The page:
|Posted by Alex Khan on April 18, 2010 at 12:48 AM|
One of the least understood aspects of Islamic teachings in the modern world concerns that class of beings
called the jinn and referred to several times in the Quran.The reason for mis~under standing comes from the
post-Cartesian materialistic conception of the Universe, which excludes the subtle and psychic world, where
in fact the beings called jinn belong in the traditional schemes of cosmology.
To understand the meaning of jinn one must therefore go beyond a conception of reality which includes only
the world of matter and the mind (this paralyzing dualism which makes an understanding of traditional doctrines
impossi ble) to an awareness of a hierarchic reality made up of the three worlds of spirit, psyche, and matter.
The jinn can then be identified as beings that belong to the psychic or intermediary world, the barzakh, situated
between this world and the world of pure Spirit.In Quranic terminology and the hadith literature the jinn are usually
coupled with ins or mankind and often the phrase al-jinn wa'l-ins (the jinn and men) is used as referring to that
class of creatures to which God's commands and prohibitions address themselves.
Man was made of clay into which God breathed (nafakha) His Spirit. The jinn in Islamic doctrines are that group
of creatures which was made of fire rather than earth, and into which God also breathed His Spirit. Hence like
man they possess a spirit and consciousness and have Divine commands revealed to them. on their own level
of existence they are central creatures just as men are central creatures in this world. But in contrast to men they
possess a volatile and "unfixed" outer form and take on many shapes.
This means that they are essentially creatures of the psychic rather than the physical world and that they can appear
to man in different forms and shapes.Having been endowed with a spirit, the jinn, like men, possess responsibility
before God. Some are "religious" and "Muslim. These are intermediate angels, the psychic forces that can lead man
from the physical to the spiritual world through the labyrinth of thc intermediate world or barzakh. others are malefic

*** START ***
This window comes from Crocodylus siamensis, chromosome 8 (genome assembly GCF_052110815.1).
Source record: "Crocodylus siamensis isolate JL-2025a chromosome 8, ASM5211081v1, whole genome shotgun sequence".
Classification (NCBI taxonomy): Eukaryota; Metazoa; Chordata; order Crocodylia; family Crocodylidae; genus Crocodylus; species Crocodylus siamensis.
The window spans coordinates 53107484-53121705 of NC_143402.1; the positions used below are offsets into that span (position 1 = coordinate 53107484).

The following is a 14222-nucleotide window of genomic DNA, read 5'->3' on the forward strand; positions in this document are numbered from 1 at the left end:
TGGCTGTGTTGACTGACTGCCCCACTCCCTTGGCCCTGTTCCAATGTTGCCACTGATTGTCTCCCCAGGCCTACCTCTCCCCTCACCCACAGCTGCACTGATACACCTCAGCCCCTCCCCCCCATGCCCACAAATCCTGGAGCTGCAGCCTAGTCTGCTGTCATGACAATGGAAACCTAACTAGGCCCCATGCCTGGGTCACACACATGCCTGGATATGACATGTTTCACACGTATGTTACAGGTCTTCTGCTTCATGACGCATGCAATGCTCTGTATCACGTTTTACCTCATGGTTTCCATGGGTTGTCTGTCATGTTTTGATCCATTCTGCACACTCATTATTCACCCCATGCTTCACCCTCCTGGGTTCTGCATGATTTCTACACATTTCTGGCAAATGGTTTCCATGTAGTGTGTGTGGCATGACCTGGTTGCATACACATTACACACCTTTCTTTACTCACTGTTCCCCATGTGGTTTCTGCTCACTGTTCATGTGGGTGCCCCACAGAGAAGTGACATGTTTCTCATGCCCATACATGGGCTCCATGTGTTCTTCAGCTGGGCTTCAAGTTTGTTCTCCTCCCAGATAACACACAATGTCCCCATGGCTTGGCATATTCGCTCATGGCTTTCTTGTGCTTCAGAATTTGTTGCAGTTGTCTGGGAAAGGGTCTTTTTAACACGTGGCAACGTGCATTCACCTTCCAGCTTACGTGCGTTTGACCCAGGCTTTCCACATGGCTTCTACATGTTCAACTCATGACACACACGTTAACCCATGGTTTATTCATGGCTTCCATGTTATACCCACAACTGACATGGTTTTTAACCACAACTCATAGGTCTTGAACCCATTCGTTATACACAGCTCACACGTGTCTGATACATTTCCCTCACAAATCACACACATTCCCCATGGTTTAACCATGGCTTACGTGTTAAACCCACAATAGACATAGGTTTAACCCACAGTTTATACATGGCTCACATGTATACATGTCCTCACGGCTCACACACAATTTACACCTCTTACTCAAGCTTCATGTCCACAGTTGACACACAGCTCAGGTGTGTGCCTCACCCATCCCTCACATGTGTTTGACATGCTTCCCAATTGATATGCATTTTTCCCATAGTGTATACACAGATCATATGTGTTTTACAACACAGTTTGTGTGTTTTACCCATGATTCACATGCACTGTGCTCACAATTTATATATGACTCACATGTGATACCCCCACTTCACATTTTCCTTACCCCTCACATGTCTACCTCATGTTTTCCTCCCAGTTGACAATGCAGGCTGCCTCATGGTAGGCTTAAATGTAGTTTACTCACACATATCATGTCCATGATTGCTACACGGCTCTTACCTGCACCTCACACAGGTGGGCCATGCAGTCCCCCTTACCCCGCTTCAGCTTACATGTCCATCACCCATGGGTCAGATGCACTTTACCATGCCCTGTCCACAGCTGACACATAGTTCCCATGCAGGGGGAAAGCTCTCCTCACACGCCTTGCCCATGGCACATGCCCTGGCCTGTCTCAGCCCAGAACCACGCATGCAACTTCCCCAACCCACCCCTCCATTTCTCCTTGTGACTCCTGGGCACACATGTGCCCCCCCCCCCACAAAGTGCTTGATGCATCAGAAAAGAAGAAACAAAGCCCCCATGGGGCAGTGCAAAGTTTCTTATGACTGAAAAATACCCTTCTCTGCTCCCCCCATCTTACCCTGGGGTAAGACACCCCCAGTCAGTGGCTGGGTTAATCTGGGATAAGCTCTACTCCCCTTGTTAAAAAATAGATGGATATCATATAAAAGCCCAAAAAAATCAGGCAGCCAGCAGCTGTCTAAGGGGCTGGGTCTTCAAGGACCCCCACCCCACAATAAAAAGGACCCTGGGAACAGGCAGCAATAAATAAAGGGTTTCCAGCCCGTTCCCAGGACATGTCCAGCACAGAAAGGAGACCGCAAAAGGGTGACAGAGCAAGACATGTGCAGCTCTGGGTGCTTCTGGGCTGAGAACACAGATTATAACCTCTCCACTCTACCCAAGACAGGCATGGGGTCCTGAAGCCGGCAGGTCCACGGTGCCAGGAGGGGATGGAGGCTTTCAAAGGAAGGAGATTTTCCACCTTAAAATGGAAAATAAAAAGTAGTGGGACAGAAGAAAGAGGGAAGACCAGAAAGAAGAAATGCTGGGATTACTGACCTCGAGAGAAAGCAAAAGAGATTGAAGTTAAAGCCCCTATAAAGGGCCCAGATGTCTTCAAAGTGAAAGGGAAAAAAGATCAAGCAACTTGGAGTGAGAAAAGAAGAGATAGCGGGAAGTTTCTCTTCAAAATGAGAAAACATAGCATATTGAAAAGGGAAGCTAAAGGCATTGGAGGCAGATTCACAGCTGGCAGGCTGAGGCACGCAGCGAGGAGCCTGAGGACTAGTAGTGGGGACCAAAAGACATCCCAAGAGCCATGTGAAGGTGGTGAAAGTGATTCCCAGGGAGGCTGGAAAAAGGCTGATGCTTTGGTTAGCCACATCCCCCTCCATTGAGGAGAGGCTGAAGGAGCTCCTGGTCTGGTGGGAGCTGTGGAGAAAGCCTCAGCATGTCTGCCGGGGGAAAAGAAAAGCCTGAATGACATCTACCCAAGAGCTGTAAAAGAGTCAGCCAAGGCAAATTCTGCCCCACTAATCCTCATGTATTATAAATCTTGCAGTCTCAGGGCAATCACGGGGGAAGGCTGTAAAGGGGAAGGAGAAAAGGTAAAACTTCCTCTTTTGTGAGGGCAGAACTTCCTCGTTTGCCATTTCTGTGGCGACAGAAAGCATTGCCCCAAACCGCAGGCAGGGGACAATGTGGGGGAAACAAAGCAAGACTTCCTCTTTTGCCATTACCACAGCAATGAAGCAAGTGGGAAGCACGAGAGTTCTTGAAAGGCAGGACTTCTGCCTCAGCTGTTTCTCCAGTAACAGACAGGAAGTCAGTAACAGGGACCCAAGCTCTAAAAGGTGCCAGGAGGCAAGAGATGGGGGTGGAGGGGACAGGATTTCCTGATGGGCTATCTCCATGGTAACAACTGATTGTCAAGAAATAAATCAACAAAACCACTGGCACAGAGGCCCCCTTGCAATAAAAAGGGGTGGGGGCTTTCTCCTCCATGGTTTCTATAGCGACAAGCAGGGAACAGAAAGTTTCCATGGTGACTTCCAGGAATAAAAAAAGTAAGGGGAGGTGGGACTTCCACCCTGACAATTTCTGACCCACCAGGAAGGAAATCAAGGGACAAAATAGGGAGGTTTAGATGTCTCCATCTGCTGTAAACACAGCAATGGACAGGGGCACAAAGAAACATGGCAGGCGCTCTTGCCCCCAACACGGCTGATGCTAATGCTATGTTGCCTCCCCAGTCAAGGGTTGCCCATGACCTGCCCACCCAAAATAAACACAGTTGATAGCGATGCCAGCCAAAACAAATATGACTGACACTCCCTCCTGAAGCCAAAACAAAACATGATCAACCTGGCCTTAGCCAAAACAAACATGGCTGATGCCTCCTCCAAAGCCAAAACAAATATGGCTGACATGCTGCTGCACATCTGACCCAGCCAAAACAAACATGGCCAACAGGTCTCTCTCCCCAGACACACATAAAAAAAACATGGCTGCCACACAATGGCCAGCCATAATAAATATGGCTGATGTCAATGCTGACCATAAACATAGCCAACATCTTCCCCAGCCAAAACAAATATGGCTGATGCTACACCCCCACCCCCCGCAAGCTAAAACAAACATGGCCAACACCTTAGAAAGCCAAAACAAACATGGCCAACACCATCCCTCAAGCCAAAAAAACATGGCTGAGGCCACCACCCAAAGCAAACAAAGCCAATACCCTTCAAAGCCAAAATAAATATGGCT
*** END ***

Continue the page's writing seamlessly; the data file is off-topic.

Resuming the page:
forces that have rebelled against God. in the same way that some men rebel against the Divinity.
Such jinn are identified with "the armies of Satan (junud al-shaytan) and are the evil forces which by inducing the
power of apprehension (wahm) and imagination (khayal) in its negative aspect lead man away from the Truth which
his intelligence perceives by virtue of the innate light that dwells within him.In the religious cosmos of the traditional
Muslim, which is filled with material. psychic. and spiritual creatures of God, the jinn play their own particular role.
By the elite they are taken for what they are, namely, psychic forces of the intermediate world of both a beneficent and
an evil nature: On the popular level, the jinn appear as concrete physical creatures of different shapes and forms against
which men seek the aid of the Spirit, often by chanting verses of the Quran. The jinn and all that pertains to them hence
enter on the popular level into the domain of demonology, magic. etc., and are a vivid reality for men whose minds are
still open towards the vast world of the psyche in its cosmic aspect.
The Muslim of this type of mentality lives in a world in which he is aware of God and also of both the angelic forces
representing the good and the demonic forces representing the evil. He sees his life as a struggle between these
two elements within him and about him.
Although the jinn are of both kinds, the good and the evil most often in ilis thought he identifies them with the demonic
forces that lead men astray. They are personifications of psychic forces that work within his mind and soul. On the
theological and metaphysical level of Islam, the order of the jinn becomes understood as a necessary element in the
hierarchy of existence, anelement which relates the physical world to higher orders of reality.
The jinn are, moreover, especially akin to men in that, as was mentioned above, into them also was breathed the Spirit
of God. And some of God's prophets, like Solomon, ruled over both men and jinn, as attested to by the Holy Quran.